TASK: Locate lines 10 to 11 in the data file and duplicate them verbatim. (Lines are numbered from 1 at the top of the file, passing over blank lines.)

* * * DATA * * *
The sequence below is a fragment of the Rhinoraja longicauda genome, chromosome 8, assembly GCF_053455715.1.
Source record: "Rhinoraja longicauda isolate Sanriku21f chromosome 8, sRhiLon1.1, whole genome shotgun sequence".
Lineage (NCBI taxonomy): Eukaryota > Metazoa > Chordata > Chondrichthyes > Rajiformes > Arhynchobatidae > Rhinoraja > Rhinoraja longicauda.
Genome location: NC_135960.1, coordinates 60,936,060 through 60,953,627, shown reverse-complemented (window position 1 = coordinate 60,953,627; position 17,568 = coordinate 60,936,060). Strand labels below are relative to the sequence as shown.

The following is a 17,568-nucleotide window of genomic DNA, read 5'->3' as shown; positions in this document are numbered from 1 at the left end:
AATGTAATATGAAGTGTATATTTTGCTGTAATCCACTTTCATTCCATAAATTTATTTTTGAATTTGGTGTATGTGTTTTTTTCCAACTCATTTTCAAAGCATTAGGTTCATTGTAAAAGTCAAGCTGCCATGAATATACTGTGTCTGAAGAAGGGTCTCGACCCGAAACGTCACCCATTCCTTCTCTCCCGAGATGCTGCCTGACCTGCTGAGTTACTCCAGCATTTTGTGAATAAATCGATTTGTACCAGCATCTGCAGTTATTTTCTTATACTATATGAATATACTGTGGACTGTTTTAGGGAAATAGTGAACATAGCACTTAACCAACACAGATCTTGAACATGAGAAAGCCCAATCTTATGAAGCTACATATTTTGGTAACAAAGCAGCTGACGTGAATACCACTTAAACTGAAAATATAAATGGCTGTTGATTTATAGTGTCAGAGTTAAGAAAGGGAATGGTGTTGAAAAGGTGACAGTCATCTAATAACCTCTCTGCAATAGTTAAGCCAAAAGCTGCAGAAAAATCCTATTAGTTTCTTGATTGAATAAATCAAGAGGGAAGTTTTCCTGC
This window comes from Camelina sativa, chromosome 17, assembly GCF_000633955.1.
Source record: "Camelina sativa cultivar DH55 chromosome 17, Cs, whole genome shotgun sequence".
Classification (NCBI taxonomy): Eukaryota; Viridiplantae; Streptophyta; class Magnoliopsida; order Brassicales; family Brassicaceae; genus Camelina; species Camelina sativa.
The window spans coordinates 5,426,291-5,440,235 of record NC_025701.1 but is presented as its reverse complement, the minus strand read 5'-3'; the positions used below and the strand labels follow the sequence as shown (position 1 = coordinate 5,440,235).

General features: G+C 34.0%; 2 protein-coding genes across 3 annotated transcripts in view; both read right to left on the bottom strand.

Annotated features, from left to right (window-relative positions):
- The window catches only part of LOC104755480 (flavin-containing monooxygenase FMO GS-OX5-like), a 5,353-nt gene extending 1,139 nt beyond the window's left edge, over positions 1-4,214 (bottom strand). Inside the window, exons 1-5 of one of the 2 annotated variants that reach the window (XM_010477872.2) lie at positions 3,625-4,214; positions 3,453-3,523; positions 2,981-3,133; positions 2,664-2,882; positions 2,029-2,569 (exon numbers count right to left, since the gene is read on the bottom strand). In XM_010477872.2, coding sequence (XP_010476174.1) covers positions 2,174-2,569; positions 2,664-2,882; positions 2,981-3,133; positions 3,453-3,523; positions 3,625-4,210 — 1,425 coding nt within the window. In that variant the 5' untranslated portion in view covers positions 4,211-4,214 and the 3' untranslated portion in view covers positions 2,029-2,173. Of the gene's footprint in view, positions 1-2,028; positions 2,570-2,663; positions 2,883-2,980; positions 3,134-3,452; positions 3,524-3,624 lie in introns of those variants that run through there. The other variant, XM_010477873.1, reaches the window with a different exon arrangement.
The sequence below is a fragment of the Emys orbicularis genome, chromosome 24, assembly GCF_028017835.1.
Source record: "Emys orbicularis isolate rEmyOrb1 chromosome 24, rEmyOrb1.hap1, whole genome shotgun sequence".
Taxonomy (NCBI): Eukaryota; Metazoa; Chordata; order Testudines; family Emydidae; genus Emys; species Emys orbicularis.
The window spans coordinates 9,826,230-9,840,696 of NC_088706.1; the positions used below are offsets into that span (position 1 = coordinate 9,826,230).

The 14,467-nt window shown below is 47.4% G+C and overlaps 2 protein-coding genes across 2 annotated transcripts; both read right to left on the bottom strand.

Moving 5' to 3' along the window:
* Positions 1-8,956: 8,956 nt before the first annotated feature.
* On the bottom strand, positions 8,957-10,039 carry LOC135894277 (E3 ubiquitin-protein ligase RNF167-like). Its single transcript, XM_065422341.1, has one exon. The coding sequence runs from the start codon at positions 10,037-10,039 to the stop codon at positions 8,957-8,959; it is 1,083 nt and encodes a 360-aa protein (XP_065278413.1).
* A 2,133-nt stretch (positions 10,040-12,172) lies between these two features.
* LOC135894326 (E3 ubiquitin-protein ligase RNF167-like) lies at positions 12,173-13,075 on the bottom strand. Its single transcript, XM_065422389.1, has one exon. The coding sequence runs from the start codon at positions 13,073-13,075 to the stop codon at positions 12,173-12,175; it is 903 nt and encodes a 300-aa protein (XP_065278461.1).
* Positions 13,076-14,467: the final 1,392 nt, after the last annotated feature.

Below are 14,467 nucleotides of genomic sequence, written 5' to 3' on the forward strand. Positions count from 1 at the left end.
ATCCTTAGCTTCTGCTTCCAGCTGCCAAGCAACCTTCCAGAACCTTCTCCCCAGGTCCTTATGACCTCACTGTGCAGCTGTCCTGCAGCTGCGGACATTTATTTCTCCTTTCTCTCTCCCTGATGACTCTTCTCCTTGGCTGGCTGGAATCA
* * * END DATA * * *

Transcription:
The window spans coordinates 5,426,291-5,440,235 of record NC_025701.1 but is presented as its reverse complement, the minus strand read 5'-3'; the positions used below and the strand labels follow the sequence as shown (position 1 = coordinate 5,440,235).

General features: G+C 34.0%; 2 protein-coding genes across 3 annotated transcripts in view; both read right to left on the bottom strand.